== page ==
Back in the ring, Ixion hold up Kerza’s peeled-off face triumphantly, and I barf a little inside my mouth. A huge ringleader with a gilded crown declairs Ixion the obvious winner, and Kerza’s body is dragged off the bloodsoaked sand. Spartacus is unchained and led from his cell by various guards with unpleasant-looking piercings, and comes face to face with Kerza’s dripping ex-face as Ixion struts away. Batty and Spartacus share a grim look, and Sparty heads into the ring.


Meanwhile, at the villa,  Naevia leads Crixus to Lucretia’s bedroom for his promised sexytimes, and Crixus asks why she’s not wearing the necklace he gave her. Naevia looks at him as though he’s the dumbest dumbfuck ever to dumb, and tells his to hush his fool mouth. She then quickly tells him she can’t accept his gift, and returns it to him as he stands there gormlessly. Crixus, typical huffy man, stalks off all hurt before Naevia can explain her reasons for returning the gift, and now Naevia’s the one left standing foolishly.

Crixus finds Lucretia in the gladiator statue room, absentmindedly fondling the carved stone cocks on each plinth. They exchange some lusty witticisms, and then Lucretia notices Crixus has something in his hands – it’s the necklace returned to him by Naevia. Lucretia is delighted by the supposed gift, and tells him to put in on her. Then, as per usual, they go at it like knives right there on the floor. WHEE. Crixus looks a little silly with his ratty sandals still on, ngl, but Lucretia more than makes up for it with her gilded and chained pasties. I burn to know how historically accurate this kind of adornment is, people! BURN. Meanwhile, Naevia peeps at them from the shadows, and looks pained to see Lucretia wearing the necklace.


Back over in the Pits, the filthy crowd is roaring their approval for the next round, where Spartacus will fight Myrmex, a creepy-looking dude wearing unnecessary leather strappy bits. Batiatus notes glumly that Spartacus does not appear to have much favour from the crowds, and Ashur the sycophant readily agrees. The ringleader whips the crowd into an even wilder frenzy, and Spartacus and Myrmex are made to choose the tokens denoting their weapons blindly from a pot. The pot, might I point out, is brought over by an amputee hermaphrodite with a golden cuff over hir arm stump, because really, that’s what this show is all about – little details that make the viewer go o_O as often as possible.

Myrmex draws sphairai, some spiky horrible knuckledusters, and Spartacus draws caestus, your standard brass knuckles. As the ringleader announces the only rule – fight til one man is dead – Batiatus and Ashur quietly discuss the potential odds placed on the fight. Ashur is dispatched into the crowd to place bets on Spartacus, and the fight begins.

Myrmex, showing himself to be a gross creeper, uses his sphairai to gouge his own mouth open, and spits a mouthful of blood in Sparty’s face. Despite not being blinded, Spartacus does not seem to be faring very well in this first fight. Myrmex quickly has him cornered, slashing his face, and then holds him by the neck to stab him in the eye. Spartacus barely escapes the blinding, and Myrmex kicks him about with obnoxious ease.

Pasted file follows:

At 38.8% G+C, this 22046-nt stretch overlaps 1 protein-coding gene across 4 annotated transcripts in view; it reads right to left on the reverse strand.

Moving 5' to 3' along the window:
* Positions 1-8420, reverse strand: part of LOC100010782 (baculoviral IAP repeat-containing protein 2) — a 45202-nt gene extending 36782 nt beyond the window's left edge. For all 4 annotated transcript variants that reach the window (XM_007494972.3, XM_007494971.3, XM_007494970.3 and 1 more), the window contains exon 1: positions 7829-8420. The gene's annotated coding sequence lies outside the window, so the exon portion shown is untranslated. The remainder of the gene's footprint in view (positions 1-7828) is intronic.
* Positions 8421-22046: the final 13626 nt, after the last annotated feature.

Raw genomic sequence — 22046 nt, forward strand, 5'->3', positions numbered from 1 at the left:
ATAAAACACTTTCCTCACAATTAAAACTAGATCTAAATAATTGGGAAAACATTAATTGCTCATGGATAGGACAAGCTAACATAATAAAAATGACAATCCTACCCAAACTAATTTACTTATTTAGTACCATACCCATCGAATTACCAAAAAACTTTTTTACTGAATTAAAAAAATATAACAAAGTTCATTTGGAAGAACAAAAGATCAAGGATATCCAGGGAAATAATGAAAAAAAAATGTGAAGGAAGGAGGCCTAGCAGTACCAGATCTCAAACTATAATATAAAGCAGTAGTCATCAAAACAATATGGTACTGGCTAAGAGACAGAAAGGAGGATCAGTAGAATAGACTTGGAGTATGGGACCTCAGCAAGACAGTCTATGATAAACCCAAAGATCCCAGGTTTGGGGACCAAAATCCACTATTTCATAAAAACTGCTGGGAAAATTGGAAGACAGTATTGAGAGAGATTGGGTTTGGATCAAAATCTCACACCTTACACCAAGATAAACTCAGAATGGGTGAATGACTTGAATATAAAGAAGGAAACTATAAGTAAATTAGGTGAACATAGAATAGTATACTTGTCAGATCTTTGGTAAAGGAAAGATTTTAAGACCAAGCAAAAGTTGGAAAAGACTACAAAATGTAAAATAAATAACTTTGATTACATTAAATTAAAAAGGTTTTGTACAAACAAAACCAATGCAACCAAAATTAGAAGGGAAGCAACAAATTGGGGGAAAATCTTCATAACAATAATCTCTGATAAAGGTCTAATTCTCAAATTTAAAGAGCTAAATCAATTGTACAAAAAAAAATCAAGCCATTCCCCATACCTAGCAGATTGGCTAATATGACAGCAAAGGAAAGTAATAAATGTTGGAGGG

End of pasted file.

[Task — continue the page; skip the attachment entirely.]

Up on the balcony, Batiatus is at one with rage and horror, shrieking at Spartacus to DO SOMETHING ALREADY. Sparty rolls at Myrmex’s legs, knocking him over, and scampers out of the corner. NOBODY PUTS SPARTY IN THE CORNER YOU GUYS. As Myrmex advances, Spartacus grabs his spiked-up hands and uses them to hit Myrmex in his own face with his own hands. Myrmex gets in a few slashes to Sparty’s flank with his free hand, but the fight has turned in Sparty’s favour. Spartacus grabs a nearby hanging meathook and hooks Myrmex under his chin, leaving Myrmex to bleed out.

And how quickly Sparty regains the crowd’s adoration! Those flighty whores. Batiatus is similarly elated, instructing Barca to give Spartacus a quick rest, and then set him to fighting again.


Later, back at the ludus, the medicus is stitching up Spartacus’ many slashes and wounds. Sparty still seems a bit dazed from the savagery of the fight, and drifts off into a daydream of Sura, worried about his injuries and cautioning him to be careful. What the fuck, Sura, you were all about the sexy sexings in that last daydream. Spartacus needs encouragement, not worrying! Apparently Sura agrees, telling Spartacus once again to “kill them all”. The medicus’ wholly unsanitary-looking stitching needle stabbing through his flesh startles Sparty out of his daydream and back to his grimy, exhausted reality. Aww. No dream sexings for you today.

Upstairs, Lucretia is resting in their bedroom when Batiatus returns triumphantly. She’s worried that Batty will soon be returning to the Pits, and he reminds her that they’ve profited greatly from the evening’s fights. Lucretia doesn’t care as much as Batty’d hoped – she’s worried that something horrible will befall him and she’ll be left alone and husbandless, and without an heir to inherit the ludus, she’ll be forced to remarry. But Batty is adamant – until Spartacus dies in the Pits, Batty will continue to send him to fight and earn much-needed money.

Batty’s cajoling good humor fades when he sees the new necklace Lucretia’s wearing, assuming that she’s gone shopping YET AGAIN. Lucretia can’t very well admit it was a present from her hotass gladiator lover, and pretends it was an old necklace she rediscovered. Lucretia offers to return the expensive emerald necklace she bought to impress Ilithyia (a failure, alas), but Batiatus is offended by the suggestion that his wife would be forced to return jewelry.


Sexytimes are happening down in the ludus, but it’s not Spartacus entwined in a victory hump as one might imagine. It’s Barca, sweatily taking a delighted Pietros roughly from behind, and my “gay gladiator buttsex” tag finally sees some trufax action. The ludus guards drag Spartacus, stitched and bloody and half-asleep, past the cell of mansex, and toss him into his old cell with the rest of the new recruits.